Daniel Luckhoff-wessels

Daniel Luckhoff-wessels

Daniel Luckhoff-wessels

Daniel is a freelance script-editor and actor, but his real passion is music. He is always on the lookout for new up and coming bands that have a sound that's unique to them. The more interesting the music is, the better. You can find Daniel on the following social media platforms: TwitterInstagram & Wrequiemmusic.

Monday, 11 November 2019 08:23

THE GAMBLES - 'Loaded Dice'

The Gambles show-off their musical chops with debut EP 'Loaded Dice'.

Cape Town-based Groove-rock outfit THE GAMBLES show off just how versatile they are with their latest EP 'Loaded Dice'.

To clarify, Groove-rock is the term the band came up with to describe themselves, and it’s a mixture of classic rock, blues, R&B, reggae, and jazz.

The piece opens with 'Fun Don’t Pay the Bills', a mostly rock-and-roll number with a hint of funk that tries to find that ever-so-fine line between being a free, fun-loving musician and being a responsible adult.

'Gamblers on the Breeze' has an immense swagger to it as it introduces us to THE GAMBLES’ jazzier side before 'Murky Waters' brings in some feel-good reggae beats.

'Run' brings us back to the world of traditional rock ‘n’ roll with a Bon Jovi-Esque ballad before a live version of the tense, bluesy 'Bad Man' – featuring the powerful vocals of Esme de Vos – brings the curtain down.

If there’s one thing that 'Loaded Dice' proves it’s that The Gambles are versatile and not afraid to take risks which can only bode well for future releases.

Listen to 'Loaded Dice' below!

Monday, 04 November 2019 17:31

Meg Lawrenson - 'Nicotine'

Meg Lawrenson draws on well-established music video tropes to ramp up the power in her video for 'Nicotine'.

The long, cinematic shots of Lawrenson and her band atop a cliff standing firm through a howling wind as the sun sinks to the horizon have an easily-identifiable poignancy to them, one that’s comforting in its familiarity yet avoids cliché with its emotional earnestness.

Watch 'Nicotine' below!

As Lawrenson bares her soul, her emotions brought to the surface for everyone to see, the song finds a strength which keeps building that the video acknowledges with small-yet-noticeable changes in the lighting.

This little bit of visual storytelling makes the emotional journey more tangible and gives it a more nuanced identity. Lawrenson seems to become more resilient throughout the video which brings a new dimension to the song; suddenly the mood-shift that comes in just after the half-way mark has so much more meaning.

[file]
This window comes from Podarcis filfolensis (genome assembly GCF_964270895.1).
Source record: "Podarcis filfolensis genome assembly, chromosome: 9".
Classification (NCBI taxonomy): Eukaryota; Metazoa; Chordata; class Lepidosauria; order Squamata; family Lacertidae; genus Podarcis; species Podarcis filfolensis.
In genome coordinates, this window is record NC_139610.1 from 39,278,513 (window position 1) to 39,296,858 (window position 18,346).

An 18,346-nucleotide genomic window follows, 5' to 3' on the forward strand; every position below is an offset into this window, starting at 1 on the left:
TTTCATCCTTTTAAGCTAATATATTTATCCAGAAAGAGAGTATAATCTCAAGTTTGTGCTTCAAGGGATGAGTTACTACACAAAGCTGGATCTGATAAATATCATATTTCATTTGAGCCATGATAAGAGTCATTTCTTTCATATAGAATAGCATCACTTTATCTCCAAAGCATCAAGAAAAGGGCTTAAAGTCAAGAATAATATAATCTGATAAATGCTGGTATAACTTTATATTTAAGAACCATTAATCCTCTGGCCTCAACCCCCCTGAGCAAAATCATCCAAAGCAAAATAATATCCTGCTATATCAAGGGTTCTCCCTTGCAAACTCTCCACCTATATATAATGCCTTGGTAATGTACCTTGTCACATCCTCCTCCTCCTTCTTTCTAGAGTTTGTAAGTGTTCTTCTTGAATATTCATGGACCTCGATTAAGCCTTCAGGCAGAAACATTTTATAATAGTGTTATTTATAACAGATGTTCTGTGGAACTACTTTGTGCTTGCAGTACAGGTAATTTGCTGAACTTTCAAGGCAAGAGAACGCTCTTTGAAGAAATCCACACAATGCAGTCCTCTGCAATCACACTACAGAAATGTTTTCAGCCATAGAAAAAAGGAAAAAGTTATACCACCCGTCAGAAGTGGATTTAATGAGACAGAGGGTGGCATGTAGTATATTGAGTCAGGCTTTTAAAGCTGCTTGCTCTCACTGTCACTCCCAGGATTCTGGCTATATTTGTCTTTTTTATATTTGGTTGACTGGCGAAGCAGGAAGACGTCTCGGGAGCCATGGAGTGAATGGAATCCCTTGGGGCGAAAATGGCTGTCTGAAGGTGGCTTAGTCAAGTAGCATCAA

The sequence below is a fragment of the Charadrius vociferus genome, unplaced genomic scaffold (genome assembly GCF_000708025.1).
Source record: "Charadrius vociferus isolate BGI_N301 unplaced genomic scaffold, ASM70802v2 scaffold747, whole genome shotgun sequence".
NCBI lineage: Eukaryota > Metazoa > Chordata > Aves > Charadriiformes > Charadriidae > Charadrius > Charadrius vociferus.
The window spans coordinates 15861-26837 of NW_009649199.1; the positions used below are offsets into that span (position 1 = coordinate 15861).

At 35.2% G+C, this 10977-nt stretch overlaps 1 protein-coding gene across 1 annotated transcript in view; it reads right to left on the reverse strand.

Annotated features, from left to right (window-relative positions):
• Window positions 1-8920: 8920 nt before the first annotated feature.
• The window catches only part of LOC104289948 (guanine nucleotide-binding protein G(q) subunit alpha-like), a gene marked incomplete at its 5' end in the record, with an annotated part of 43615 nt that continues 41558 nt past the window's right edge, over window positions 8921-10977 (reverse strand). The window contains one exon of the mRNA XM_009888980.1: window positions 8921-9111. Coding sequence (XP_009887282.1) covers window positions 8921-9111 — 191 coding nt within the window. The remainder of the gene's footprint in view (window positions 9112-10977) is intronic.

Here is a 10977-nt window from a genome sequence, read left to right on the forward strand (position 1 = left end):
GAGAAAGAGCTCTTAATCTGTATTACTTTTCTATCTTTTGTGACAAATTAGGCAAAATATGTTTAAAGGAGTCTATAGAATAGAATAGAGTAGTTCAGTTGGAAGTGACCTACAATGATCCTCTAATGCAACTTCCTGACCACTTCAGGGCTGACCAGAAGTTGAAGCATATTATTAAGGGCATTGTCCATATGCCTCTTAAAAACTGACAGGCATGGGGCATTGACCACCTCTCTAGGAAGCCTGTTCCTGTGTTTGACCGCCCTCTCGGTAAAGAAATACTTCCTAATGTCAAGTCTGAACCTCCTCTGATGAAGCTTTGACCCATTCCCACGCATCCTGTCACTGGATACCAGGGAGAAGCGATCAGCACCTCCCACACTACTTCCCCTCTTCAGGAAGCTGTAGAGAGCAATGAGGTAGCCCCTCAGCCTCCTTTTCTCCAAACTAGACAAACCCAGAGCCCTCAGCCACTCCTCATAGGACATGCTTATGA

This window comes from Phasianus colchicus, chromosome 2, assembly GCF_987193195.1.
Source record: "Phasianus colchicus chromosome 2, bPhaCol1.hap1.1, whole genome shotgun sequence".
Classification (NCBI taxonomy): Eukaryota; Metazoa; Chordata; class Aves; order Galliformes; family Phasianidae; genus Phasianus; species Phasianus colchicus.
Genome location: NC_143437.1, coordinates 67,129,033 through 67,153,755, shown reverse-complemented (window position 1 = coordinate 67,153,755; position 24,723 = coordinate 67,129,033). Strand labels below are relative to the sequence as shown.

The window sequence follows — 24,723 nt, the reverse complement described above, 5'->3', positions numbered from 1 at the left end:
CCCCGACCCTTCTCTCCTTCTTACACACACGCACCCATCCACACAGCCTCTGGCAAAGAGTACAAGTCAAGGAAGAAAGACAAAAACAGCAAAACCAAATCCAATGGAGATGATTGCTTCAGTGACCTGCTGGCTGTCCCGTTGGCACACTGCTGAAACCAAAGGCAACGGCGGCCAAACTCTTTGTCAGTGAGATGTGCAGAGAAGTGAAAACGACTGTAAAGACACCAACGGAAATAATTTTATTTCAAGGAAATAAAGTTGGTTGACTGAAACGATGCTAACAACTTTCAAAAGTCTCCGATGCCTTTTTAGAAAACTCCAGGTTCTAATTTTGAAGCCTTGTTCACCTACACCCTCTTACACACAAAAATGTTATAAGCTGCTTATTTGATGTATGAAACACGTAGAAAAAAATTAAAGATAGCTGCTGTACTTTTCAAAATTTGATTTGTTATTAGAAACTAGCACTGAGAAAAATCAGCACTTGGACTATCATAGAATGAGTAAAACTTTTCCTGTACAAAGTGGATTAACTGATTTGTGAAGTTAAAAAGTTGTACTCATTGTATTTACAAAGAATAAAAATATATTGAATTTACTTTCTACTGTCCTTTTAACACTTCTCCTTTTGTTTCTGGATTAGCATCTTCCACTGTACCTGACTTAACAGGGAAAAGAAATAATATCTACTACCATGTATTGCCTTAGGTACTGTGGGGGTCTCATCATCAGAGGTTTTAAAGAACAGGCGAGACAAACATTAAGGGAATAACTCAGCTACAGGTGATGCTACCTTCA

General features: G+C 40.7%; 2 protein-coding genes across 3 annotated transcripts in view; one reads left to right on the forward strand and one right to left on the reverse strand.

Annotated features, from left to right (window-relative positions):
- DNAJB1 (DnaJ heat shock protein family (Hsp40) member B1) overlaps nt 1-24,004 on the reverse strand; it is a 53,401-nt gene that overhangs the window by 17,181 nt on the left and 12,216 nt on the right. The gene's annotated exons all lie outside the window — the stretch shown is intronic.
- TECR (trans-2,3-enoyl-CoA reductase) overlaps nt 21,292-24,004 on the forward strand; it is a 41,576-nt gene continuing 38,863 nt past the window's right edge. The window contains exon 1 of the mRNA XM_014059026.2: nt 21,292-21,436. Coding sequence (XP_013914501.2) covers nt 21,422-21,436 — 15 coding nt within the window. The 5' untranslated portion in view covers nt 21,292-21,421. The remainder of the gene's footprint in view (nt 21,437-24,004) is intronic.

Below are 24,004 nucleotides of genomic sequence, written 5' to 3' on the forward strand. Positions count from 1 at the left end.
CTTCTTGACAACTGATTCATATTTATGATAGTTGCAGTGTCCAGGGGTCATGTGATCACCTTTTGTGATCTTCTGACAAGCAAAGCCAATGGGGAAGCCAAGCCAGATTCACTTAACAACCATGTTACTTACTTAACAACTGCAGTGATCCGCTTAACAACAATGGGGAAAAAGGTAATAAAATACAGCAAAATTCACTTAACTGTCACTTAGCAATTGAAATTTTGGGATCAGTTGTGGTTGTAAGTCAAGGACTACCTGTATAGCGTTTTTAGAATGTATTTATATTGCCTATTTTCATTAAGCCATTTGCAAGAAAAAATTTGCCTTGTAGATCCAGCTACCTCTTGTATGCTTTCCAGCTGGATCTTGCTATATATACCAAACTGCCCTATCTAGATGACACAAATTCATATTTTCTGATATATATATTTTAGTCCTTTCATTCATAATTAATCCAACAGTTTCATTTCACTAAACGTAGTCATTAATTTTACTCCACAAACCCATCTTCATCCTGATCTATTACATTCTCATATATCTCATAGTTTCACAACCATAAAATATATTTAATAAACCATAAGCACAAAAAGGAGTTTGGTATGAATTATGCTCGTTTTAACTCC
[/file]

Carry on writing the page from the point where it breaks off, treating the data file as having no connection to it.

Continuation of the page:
It’s said that if the emotions are honest and the intentions genuine then it can’t be cliché, and that’s exactly the case here. While a band on a cliff at sunset might be trite, Lawrenson brings across such real, almost tangible emotions that you let yourself forget about all that and get swept up in the moment.

Thursday, 31 October 2019 13:25

CIRROSIS - 'The Collector of Truths'

It’s a case of so close yet so far for CRS with their first album in 20 years, 'The Collector of Truths'.

Mexican Death-metal band CRS or (CIRROSSIS for those not into abbreviations) have released their first album in 20 years called 'The Collector of Truths' and, while all the parts are there, the final product just doesn’t live up to its potential.

Watch 'Tan Lejos De Dios (Nowhere... but Here)' [feat. Kevin Talley] below!

Death metal, or metal of any kind for that matter, has always been divisive but one thing we can all agree on is that excellent production is a requirement, not a recommendation. After the first bar of 'Asfixia', I couldn’t help but think that something is missing. This is a death metal album after all, so where’s that make-your-head-spin-and-your-ears-bleed power?

The music’s there, the vocals are on point, and the musicians are clearly talented so theoretically this should be the perfect package. The problem boils down to its production. What should feel like a sonic tsunami that’s going to sweep you away no matter how hard you fight it ends up feeling like a limp demo begging for somebody to give it a make-over.

I must reiterate, I don’t think the music’s bad. You can hear the power hiding in 'Asfixia' and 'The Art of Breathing' is almost robotically accurate in its rhythm – it also has the best moments on the album which I’ll get to in a moment – but the overall effect is one of a cup of tea not left to steep long enough.

It’s somewhat ironic that the best moments on this album consist of a clean guitar which completely contrasts the distortion fest that we’ve become accustomed to. 'The Art of Breathing' opens with an almost John Frusciante-esque riff that slowly builds to incorporate a myriad of interesting harmonies before being swept aside by the metal machine. It comes in again a bit later like refreshing rain on a hot, humid day and leaves as quickly making you wonder if you’d imagined the whole thing.

'The Collector of Truths' is a mine of untapped potential that will probably never see the light of day, untouched by the mixing desk for reasons impossible to fathom.